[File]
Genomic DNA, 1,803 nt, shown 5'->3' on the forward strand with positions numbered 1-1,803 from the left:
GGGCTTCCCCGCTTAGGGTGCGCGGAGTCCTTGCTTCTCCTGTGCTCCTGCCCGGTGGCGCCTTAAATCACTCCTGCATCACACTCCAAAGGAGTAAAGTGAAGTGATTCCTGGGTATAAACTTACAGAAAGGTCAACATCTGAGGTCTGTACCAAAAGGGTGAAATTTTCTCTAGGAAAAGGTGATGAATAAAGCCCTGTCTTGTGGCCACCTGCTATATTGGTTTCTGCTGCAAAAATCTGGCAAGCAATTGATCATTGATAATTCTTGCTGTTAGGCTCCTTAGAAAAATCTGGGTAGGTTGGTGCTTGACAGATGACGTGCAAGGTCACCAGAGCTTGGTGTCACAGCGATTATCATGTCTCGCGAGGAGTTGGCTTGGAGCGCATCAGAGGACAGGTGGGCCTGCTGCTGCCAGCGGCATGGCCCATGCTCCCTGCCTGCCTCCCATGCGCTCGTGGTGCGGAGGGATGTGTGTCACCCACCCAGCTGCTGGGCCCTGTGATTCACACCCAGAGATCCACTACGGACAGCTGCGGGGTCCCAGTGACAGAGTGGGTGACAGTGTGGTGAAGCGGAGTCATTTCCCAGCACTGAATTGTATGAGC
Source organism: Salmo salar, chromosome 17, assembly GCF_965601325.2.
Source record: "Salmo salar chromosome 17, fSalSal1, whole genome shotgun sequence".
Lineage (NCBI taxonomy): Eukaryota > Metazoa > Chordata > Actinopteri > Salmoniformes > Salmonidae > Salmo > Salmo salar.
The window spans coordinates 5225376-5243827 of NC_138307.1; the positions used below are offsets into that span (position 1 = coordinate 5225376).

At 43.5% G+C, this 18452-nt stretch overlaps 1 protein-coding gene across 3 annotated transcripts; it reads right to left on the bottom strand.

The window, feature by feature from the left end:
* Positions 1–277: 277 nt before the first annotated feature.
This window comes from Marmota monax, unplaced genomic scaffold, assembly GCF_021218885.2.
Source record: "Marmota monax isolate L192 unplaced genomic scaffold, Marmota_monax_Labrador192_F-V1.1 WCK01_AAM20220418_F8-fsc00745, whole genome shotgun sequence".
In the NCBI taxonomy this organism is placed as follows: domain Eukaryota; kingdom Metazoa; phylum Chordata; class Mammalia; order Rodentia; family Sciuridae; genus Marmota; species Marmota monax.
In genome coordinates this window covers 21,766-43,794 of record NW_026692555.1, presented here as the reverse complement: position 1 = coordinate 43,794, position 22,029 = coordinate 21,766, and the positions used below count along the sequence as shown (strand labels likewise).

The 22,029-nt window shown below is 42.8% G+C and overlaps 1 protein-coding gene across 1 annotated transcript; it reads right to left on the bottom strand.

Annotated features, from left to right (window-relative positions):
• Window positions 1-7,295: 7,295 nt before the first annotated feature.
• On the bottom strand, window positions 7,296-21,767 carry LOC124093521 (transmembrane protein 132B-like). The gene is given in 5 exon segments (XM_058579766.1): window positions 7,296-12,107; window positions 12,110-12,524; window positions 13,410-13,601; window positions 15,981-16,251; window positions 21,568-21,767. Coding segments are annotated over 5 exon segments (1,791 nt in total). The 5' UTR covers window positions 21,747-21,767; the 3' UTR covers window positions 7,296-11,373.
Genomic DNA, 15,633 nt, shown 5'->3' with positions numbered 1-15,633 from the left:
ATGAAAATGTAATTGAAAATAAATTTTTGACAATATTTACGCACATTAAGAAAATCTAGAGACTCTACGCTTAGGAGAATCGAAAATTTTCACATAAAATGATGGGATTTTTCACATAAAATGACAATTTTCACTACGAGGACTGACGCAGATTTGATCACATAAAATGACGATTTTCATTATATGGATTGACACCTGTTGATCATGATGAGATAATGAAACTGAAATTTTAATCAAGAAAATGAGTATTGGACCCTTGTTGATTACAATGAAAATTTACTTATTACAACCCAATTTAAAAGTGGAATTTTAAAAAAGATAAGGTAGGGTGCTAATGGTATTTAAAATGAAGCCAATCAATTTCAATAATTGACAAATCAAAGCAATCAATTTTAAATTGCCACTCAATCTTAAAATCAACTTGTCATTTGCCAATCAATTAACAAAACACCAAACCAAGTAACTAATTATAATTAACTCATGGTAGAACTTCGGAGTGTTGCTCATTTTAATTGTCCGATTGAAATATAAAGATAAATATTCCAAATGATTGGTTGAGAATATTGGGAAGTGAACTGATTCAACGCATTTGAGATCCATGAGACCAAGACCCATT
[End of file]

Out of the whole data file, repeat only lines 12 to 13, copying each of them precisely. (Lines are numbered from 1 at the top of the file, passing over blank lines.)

In the NCBI taxonomy this organism is placed as follows: domain Eukaryota; kingdom Metazoa; phylum Chordata; class Mammalia; order Rodentia; family Sciuridae; genus Marmota; species Marmota monax.
In genome coordinates this window covers 21,766-43,794 of record NW_026692555.1, presented here as the reverse complement: position 1 = coordinate 43,794, position 22,029 = coordinate 21,766, and the positions used below count along the sequence as shown (strand labels likewise).